Recruiting Column: Are you guilty of 'fake' recruiting?

Recruiting Column: Are you guilty of 'fake' recruiting?

Recruiting Column

Recruiting Column: Are you guilty of 'fake' recruiting?

USA TODAY High School Sports has a weekly column on the recruiting process. This isn’t about where just the top five-star athletes are headed but rather a guide to the process and the pitfalls for student-athletes nationwide from Fred Bastie, the owner and founder of Playced.com. Playced.com is an industry leader in college recruiting. Their technology based recruiting software identifies the right colleges for potential recruits to pursue and their recruiting advisors provide a recruiting experience that is trusted by college coaches and backed by a money-back guarantee.

Are you just going through the motions when it comes to finding your college scholarship? Do you take the easy way out and are you doing things you know won’t really move your recruiting needle? Maybe your parents or coaches encouraged you to put some effort into your recruiting process and you feel like you have to at least act like you’re making an effort (even if it’s not high on your priority list). If any of these describe you with respect to your college recruiting process, then you are guilty of ‘fake recruiting.’  Essentially, you’re not being honest about your abilities, you’re only working the process to please someone else, or you’re choosing to do as little as possible and hoping for a miracle.

I am here to tell you that unless you’re a five-Star athlete, your success in college recruiting is most likely going to be directly related to the amount of effort you’re willing to put into finding the right college. You can’t fake your way through the recruiting process. You have to be honest about your abilities, come up with a strategic recruiting game plan and commit to the process. Here are five ways to avoid being guilty of ‘fake recruiting.’ If, at the end of this article you can claim “not guilty on all counts,” then I’d bet you’ll be playing your sport at the next level.    

Don’t overstate your statistics

One of the most common ways to commit ‘fake recruiting’ is to overstate or project your athletic or academic statistics and accomplishments.  I get it, it seems harmless to round down your 40 time, or project where you might be athletically in a few months, but that’s the fastest way to get your name permanently scratched off a recruiting list. If you think college coaches don’t cross-check this information, think again. Every college coach will verify your stats and grades before they invest any significant amount of time recruiting you.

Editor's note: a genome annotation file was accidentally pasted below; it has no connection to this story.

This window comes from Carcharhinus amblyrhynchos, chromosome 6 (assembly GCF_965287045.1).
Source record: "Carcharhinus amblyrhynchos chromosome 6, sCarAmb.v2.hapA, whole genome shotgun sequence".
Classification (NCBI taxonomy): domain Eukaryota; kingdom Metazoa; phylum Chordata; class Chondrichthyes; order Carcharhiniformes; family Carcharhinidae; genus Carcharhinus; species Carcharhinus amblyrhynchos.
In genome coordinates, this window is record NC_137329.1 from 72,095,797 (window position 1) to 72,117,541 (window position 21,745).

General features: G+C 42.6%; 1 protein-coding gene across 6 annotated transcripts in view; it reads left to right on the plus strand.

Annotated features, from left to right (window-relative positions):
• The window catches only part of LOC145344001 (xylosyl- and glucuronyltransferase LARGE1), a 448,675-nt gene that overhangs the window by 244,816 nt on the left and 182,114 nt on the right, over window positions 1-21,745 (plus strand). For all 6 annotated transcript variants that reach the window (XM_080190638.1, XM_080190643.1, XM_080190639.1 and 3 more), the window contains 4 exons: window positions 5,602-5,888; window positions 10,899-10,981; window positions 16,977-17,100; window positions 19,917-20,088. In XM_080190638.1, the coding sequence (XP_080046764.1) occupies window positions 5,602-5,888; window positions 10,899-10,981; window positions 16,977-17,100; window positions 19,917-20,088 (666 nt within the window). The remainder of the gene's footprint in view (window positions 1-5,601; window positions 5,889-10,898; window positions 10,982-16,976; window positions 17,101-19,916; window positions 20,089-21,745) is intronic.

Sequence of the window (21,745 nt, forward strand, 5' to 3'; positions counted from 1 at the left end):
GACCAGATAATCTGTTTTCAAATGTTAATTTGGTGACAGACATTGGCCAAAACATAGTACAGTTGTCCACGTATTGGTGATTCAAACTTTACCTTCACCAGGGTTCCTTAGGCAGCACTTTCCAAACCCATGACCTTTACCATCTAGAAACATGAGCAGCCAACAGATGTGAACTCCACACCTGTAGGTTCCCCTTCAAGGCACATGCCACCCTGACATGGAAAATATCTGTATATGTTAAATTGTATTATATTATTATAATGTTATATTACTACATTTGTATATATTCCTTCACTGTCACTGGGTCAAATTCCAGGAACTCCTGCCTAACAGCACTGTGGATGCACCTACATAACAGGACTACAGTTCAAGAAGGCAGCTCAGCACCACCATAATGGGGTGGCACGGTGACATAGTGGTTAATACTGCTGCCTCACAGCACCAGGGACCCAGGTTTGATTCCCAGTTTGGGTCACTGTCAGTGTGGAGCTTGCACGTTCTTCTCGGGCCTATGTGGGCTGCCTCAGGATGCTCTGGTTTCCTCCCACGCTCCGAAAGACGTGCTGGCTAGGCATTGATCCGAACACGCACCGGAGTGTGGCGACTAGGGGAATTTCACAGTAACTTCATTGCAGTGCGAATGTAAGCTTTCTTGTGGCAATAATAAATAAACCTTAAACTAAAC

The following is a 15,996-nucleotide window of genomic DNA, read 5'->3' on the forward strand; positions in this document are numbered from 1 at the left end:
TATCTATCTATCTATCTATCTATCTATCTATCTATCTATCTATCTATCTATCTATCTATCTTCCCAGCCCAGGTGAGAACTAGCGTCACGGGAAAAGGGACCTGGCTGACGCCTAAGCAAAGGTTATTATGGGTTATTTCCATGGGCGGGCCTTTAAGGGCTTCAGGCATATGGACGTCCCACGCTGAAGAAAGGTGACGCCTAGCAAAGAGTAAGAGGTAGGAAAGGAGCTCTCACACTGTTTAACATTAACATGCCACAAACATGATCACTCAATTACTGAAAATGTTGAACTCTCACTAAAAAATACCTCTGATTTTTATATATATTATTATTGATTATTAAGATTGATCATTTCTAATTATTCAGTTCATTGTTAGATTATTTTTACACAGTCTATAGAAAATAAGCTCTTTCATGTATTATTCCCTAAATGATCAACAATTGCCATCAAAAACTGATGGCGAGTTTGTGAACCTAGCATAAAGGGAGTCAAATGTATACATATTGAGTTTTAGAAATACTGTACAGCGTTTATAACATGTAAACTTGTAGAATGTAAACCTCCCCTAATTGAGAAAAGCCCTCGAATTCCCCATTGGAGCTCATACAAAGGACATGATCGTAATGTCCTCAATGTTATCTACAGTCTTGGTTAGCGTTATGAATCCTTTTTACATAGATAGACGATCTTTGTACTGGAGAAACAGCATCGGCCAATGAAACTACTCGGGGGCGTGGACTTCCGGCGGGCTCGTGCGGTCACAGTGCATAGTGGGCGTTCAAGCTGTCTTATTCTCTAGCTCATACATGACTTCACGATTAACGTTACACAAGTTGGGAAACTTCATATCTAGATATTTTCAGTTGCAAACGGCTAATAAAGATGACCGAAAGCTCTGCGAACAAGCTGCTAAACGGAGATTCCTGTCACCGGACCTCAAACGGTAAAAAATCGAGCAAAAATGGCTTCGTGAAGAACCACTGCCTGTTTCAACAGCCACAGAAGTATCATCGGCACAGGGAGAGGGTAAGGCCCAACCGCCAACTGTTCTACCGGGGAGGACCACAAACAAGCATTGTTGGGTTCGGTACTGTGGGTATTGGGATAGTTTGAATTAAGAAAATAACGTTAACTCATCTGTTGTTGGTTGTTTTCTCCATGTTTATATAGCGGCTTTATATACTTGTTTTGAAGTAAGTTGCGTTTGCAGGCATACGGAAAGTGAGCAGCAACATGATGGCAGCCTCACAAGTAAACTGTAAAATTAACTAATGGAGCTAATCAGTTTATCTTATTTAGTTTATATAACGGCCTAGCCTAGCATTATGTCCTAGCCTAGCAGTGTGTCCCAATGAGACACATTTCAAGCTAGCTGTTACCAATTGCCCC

Be honest about your abilities and work hard to improve. Coaches know that for underclassmen they need to project where each player might be as a senior. They also understand that some athletes develop later than others. If you’re realistic about your abilities, your chances to find a college scholarship increase dramatically. If you overstate your statistics and abilities, how do you think a coach is going to react when he or she finds out you were faking it?

An online profile won’t get you recruited

An online profile can be helpful to any athlete’s recruiting process. That said, every recruit needs to understand that posting a profile online and waiting for the scholarship offers to roll in the door is like hoping the homecoming queen will ask you out on a date when she doesn’t even know your name. It’s definitely one of the top 5 ways to commit ‘fake recruiting.’ Most college coaches don’t spend their evenings scouring through thousands of profiles on recruiting sites. And even if they did, what makes you think your profile will stand out from the others, or that the right college coaches will even see it?

The most effective way to use an online profile/resume is for you (the recruit) to share a link to your profile with the coaches you have identified as realistic possibilities. Don’t wait around and hope the exact right coach accidentally stumbles upon your profile. It’s probably not going to happen. 

Don’t waste your time pursuing the wrong colleges